Politi­cians pull words from a hat and end up with a hot po­tato

Weekend Argus (Sunday Edition) - - OPINION - Den­nis Pather

IT’S OF­TEN said that politi­cians are mas­ters of the art of speak­ing with­out say­ing any­thing of im­por­tance.

To be good at your job cer­tain skills are cru­cial – like mak­ing prom­ises you know you can’t keep; skirt­ing is­sues you sus­pect are too hot to han­dle; in­sert­ing your own agen­das when no one’s look­ing; and be­ing flu­ent in the lan­guage of gob­bledy­gook.

And all of this has to be accomplished with a straight face.

Which got me think­ing about whether our politi­cians are aware of the ori­gins of many of the words and phrases they throw around like con­fetti in public.

Let’s start with those politi­cians given to ir­ra­tional and some­times vi­o­lent be­hav­iour – or go­ing berserk, as they say.

The word ac­tu­ally comes from the old Vik­ing days, when sav­age men ran amok wear­ing noth­ing but bear skins (bjorn sekr). Sorry, I didn’t see any ref­er­ence to red berets.

You of­ten hear peo­ple say­ing some politi­cians talk a lot of clap­trap, but did you know that in the old days some the­atres ac­tu­ally em­ployed peo­ple to bribe au­di­ences to ap­plaud even in the worst of pro­duc­tions – a strat­egy that was re­ferred to as clap­trap?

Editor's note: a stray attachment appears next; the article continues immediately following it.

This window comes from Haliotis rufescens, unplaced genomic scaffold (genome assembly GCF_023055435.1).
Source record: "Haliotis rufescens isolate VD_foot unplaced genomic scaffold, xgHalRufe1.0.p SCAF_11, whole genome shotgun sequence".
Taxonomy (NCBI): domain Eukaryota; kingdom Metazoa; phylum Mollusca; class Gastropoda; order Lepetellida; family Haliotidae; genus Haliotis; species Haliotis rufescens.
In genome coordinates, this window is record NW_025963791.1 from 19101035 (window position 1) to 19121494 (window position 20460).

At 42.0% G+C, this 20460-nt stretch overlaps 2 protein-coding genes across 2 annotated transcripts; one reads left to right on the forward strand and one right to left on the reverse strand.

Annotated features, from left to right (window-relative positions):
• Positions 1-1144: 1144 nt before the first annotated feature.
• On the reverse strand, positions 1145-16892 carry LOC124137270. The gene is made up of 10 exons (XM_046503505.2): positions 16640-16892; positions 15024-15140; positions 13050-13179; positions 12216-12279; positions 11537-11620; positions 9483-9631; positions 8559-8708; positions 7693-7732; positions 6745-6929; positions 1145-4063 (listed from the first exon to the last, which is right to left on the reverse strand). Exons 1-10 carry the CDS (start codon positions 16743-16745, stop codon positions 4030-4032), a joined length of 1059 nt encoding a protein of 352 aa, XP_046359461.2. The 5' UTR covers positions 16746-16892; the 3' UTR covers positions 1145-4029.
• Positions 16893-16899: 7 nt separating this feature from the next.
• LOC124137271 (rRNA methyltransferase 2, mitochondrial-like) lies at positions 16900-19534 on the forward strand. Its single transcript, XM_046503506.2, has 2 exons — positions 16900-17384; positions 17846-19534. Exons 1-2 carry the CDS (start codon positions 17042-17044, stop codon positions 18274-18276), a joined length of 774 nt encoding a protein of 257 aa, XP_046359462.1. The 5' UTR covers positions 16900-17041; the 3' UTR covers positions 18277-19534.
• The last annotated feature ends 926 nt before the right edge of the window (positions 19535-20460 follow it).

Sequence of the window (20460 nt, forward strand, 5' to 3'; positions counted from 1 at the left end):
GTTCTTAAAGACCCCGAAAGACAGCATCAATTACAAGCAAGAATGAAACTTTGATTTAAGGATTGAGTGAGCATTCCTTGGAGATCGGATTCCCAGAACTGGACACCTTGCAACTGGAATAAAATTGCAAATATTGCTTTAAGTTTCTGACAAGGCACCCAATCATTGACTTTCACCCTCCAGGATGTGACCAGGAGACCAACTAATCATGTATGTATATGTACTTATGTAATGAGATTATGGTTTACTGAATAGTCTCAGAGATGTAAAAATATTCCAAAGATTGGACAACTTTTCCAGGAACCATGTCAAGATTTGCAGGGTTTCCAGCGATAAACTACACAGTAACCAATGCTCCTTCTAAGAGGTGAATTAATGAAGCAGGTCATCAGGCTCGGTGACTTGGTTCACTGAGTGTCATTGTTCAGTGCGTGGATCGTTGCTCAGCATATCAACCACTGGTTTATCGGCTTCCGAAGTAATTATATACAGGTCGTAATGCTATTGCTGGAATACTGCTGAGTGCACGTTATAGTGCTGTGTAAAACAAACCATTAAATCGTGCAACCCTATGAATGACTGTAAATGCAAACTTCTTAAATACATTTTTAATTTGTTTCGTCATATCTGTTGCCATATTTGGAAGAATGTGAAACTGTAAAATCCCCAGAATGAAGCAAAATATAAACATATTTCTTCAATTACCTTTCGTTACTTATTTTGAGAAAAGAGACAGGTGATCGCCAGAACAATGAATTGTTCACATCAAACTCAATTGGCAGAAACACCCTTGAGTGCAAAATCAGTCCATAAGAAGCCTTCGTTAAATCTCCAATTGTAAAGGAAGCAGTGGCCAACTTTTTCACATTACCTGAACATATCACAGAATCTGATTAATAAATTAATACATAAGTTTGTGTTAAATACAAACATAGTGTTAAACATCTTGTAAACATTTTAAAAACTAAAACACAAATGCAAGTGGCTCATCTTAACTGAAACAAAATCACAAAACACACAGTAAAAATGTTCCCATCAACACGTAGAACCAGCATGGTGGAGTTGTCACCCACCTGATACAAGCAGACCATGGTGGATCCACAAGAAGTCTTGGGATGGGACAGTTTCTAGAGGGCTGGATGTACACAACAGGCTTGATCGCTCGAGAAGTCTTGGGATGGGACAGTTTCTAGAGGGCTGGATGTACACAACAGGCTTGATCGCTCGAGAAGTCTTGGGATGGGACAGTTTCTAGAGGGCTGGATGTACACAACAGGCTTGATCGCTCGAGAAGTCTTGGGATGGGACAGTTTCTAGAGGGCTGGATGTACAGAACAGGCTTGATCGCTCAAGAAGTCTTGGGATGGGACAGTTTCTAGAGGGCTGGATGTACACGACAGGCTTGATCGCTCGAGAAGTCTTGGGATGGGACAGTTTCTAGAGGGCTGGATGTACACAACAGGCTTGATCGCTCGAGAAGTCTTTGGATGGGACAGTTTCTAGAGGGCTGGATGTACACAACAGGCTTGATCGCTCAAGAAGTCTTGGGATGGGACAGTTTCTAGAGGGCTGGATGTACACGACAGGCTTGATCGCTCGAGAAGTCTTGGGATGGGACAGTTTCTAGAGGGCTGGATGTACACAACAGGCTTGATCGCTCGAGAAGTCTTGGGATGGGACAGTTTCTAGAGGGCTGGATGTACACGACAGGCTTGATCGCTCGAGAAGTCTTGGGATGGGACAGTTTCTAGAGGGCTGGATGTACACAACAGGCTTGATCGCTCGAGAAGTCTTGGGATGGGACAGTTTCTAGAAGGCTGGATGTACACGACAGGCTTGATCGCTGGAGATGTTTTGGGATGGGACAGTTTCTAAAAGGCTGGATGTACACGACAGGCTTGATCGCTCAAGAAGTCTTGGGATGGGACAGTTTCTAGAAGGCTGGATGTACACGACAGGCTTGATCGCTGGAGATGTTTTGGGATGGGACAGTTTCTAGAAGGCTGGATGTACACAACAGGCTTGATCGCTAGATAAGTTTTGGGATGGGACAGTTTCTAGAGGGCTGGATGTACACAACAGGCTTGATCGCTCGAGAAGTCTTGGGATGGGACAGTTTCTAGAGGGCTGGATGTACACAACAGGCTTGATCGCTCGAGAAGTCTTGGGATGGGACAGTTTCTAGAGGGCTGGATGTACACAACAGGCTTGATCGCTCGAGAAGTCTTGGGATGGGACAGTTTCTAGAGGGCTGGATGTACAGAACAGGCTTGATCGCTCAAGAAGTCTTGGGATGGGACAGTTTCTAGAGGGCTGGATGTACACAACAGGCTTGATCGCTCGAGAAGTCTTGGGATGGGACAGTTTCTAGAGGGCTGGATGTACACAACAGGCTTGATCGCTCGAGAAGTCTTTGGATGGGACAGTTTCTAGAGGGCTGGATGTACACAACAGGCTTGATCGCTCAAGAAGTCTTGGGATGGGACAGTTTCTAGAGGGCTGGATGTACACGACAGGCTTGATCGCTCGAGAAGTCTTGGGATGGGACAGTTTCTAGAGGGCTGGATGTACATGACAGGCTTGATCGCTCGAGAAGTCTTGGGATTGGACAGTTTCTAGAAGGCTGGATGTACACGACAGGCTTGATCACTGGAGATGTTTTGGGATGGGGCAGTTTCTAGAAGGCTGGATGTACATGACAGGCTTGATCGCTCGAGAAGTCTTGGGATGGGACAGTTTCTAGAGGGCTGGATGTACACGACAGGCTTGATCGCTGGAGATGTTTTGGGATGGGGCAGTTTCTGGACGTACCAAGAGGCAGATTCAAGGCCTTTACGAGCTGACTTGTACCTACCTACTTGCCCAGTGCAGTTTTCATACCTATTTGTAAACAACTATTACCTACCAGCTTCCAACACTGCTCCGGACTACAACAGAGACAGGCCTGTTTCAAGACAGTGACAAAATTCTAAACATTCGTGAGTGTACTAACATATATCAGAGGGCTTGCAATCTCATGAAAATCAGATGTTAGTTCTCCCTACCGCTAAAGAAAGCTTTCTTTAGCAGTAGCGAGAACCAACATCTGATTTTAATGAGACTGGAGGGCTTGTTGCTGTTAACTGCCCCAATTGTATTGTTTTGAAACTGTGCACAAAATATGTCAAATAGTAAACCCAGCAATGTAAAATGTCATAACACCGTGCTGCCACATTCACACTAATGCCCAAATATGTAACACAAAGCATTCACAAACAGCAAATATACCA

What about op­por­tunis­tic politi­cians who get into po­si­tions of power sim­ply by “jump­ing on the band­wagon”? Well, it might in­ter­est you to know that in the days be­fore mass me­dia in the US, can­di­dates drummed up sup­port by parad­ing through the streets on a wagon with a small band, prompt­ing some lo­cals to jump on to show their sup­port. Sounds fa­mil­iar, doesn’t it?

“Slush funds” are dirty words in pol­i­tics but where did the term orig­i­nate?

In the old sail­ing days, the fat from boil­ing down meat brought on board from the last port was stored by the ship’s cook. The fat was known as slush, which the cook and the purser qui­etly shared and used to bribe peo­ple. Mmmmm!

When po­lit­i­cal par­ties dis­agree, they are said to be at log­ger­heads. It now turns out that in old handto-hand bat­tles at sea a favourite weapon was a heavy ball of iron at­tached to a chain and a long han­dle called log­ger­heads. To con­clude, what about two words politi­cians have ex­treme dif­fi­culty telling the dif­fer­ence be­tween – truth and lies.

Well, an old fa­ble has it that Truth and False­hood went for a swim, leav­ing their clothes on shore. False­hood came out of the wa­ter first and put on Truth’s clothes.

Truth, re­fus­ing to don the clothes of False­hood, went naked. Hence the ex­pres­sion, the naked truth.

On a point of or­der, Madam Speaker, but surely it’s un­par­lia­men­tary to talk about such things as nu­dity in this House?

Ac­knowl­edge­ments to Noel P Crighton for his book Why Do We Say That? – An Ex­er­cise in Ety­mol­ogy.

Newspapers in English

Newspapers from South Africa

© PressReader. All rights reserved.